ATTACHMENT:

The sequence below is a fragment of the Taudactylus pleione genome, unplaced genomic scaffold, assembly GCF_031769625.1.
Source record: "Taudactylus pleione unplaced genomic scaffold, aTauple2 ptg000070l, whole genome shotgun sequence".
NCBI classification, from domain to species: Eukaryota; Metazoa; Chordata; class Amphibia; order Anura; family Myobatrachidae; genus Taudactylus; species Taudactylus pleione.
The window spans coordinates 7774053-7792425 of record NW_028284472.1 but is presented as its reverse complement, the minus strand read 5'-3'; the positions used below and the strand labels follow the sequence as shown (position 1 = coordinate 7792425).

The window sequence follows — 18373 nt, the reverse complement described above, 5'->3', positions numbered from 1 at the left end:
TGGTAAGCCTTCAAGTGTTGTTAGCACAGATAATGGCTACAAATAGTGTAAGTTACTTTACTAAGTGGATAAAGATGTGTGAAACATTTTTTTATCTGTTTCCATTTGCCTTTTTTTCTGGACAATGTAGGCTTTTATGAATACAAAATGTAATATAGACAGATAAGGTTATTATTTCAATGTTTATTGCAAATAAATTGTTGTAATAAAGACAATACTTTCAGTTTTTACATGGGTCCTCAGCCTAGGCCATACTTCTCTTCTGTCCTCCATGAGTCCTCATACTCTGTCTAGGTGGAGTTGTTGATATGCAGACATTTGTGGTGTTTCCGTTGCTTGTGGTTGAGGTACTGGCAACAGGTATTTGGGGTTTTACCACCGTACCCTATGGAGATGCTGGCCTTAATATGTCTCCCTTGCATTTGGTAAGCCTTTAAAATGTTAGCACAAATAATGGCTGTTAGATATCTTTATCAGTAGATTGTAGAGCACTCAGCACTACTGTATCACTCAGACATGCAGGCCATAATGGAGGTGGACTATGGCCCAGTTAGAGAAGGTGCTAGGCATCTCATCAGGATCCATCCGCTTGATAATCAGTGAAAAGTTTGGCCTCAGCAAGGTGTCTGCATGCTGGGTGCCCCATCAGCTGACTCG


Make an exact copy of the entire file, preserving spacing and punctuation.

The sequence below is a fragment of the Taudactylus pleione genome, unplaced genomic scaffold, assembly GCF_031769625.1.
Source record: "Taudactylus pleione unplaced genomic scaffold, aTauple2 ptg000070l, whole genome shotgun sequence".
NCBI classification, from domain to species: Eukaryota; Metazoa; Chordata; class Amphibia; order Anura; family Myobatrachidae; genus Taudactylus; species Taudactylus pleione.
The window spans coordinates 7774053-7792425 of record NW_028284472.1 but is presented as its reverse complement, the minus strand read 5'-3'; the positions used below and the strand labels follow the sequence as shown (position 1 = coordinate 7792425).

The window sequence follows — 18373 nt, the reverse complement described above, 5'->3', positions numbered from 1 at the left end:
TGGTAAGCCTTCAAGTGTTGTTAGCACAGATAATGGCTACAAATAGTGTAAGTTACTTTACTAAGTGGATAAAGATGTGTGAAACATTTTTTTATCTGTTTCCATTTGCCTTTTTTTCTGGACAATGTAGGCTTTTATGAATACAAAATGTAATATAGACAGATAAGGTTATTATTTCAATGTTTATTGCAAATAAATTGTTGTAATAAAGACAATACTTTCAGTTTTTACATGGGTCCTCAGCCTAGGCCATACTTCTCTTCTGTCCTCCATGAGTCCTCATACTCTGTCTAGGTGGAGTTGTTGATATGCAGACATTTGTGGTGTTTCCGTTGCTTGTGGTTGAGGTACTGGCAACAGGTATTTGGGGTTTTACCACCGTACCCTATGGAGATGCTGGCCTTAATATGTCTCCCTTGCATTTGGTAAGCCTTTAAAATGTTAGCACAAATAATGGCTGTTAGATATCTTTATCAGTAGATTGTAGAGCACTCAGCACTACTGTATCACTCAGACATGCAGGCCATAATGGAGGTGGACTATGGCCCAGTTAGAGAAGGTGCTAGGCATCTCATCAGGATCCATCCGCTTGATAATCAGTGAAAAGTTTGGCCTCAGCAAGGTGTCTGCATGCTGGGTGCCCCATCAGCTGACTCG